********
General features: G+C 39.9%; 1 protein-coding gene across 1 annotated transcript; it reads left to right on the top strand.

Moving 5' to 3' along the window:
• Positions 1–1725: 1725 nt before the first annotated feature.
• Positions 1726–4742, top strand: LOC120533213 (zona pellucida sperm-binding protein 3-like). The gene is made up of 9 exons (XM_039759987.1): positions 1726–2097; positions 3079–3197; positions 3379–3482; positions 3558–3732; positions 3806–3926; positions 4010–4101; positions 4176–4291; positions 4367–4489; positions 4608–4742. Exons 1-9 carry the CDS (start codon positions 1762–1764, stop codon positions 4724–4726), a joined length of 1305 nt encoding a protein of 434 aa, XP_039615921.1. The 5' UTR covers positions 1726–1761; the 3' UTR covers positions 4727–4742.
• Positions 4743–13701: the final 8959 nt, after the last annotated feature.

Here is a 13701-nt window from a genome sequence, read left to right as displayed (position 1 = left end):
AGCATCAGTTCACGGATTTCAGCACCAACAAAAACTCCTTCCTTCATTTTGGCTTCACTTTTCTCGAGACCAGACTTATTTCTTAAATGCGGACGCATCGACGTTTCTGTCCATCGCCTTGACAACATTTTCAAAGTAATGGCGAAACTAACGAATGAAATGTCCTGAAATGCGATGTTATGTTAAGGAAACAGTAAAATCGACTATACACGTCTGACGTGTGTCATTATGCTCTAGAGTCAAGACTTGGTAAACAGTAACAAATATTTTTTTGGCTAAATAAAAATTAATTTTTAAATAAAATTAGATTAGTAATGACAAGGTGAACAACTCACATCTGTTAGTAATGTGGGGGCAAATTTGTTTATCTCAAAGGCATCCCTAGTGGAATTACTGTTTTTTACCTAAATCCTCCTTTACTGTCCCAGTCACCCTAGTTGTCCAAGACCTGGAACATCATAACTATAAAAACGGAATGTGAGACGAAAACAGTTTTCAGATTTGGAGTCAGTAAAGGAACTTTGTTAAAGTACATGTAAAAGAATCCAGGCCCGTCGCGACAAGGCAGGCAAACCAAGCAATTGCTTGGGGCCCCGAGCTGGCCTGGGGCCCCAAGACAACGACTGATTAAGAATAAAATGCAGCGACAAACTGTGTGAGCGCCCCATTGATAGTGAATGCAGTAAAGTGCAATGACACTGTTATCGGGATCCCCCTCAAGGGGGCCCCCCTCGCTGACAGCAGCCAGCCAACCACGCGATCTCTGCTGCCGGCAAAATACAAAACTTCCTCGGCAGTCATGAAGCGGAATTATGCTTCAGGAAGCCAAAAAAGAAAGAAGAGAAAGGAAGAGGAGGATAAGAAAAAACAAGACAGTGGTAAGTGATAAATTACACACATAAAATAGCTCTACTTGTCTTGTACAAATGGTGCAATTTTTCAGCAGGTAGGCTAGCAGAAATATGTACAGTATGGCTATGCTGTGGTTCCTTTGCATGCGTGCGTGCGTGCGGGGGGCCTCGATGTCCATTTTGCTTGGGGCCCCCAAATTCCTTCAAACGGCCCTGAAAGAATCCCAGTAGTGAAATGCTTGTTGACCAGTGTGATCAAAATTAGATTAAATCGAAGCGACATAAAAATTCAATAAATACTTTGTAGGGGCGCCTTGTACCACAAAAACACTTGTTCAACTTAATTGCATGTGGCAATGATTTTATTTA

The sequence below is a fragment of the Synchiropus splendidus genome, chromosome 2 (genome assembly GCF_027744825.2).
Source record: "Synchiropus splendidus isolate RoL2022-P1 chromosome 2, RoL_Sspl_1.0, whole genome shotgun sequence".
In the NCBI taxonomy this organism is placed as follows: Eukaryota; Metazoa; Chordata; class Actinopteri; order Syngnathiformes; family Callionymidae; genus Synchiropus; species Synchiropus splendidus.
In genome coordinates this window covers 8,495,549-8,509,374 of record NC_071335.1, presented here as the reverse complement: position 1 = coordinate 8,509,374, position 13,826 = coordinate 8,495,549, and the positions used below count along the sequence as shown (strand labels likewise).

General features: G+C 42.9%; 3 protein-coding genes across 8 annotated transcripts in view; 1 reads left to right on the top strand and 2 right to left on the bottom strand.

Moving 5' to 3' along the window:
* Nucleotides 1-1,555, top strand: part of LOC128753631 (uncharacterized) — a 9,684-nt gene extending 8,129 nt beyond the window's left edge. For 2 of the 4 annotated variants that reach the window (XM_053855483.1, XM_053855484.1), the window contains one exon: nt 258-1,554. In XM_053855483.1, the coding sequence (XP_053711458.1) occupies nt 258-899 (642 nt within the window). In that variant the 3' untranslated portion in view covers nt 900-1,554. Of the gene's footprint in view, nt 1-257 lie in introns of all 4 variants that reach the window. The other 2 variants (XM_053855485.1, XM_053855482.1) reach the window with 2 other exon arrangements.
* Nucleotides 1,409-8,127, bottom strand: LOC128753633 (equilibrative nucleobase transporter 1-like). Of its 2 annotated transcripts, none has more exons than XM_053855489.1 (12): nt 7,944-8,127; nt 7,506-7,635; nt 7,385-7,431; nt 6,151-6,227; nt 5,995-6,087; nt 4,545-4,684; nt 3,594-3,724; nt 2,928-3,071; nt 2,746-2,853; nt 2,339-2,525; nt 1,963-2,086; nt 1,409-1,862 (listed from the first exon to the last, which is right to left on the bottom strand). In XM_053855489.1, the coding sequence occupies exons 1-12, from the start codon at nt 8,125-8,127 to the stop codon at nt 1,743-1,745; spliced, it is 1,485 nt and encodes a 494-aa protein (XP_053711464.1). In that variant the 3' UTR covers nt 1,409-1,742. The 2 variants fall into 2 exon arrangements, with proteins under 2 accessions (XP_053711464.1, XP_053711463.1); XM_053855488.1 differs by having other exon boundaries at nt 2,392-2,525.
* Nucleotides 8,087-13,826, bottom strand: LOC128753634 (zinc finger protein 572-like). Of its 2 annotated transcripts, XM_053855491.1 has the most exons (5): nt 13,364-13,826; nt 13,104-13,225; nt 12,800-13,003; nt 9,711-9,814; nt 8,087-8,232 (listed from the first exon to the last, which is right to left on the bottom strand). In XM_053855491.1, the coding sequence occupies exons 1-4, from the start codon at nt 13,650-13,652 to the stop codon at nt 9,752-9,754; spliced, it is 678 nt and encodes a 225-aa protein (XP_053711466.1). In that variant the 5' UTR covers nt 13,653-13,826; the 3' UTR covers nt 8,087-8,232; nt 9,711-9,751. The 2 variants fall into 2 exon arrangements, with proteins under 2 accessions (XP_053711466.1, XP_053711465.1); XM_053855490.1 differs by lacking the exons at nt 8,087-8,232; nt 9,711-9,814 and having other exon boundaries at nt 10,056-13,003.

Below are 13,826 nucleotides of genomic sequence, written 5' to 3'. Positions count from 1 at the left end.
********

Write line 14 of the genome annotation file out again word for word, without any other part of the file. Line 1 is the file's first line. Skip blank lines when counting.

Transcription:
* Nucleotides 1-1,555, top strand: part of LOC128753631 (uncharacterized) — a 9,684-nt gene extending 8,129 nt beyond the window's left edge. For 2 of the 4 annotated variants that reach the window (XM_053855483.1, XM_053855484.1), the window contains one exon: nt 258-1,554. In XM_053855483.1, the coding sequence (XP_053711458.1) occupies nt 258-899 (642 nt within the window). In that variant the 3' untranslated portion in view covers nt 900-1,554. Of the gene's footprint in view, nt 1-257 lie in introns of all 4 variants that reach the window. The other 2 variants (XM_053855485.1, XM_053855482.1) reach the window with 2 other exon arrangements.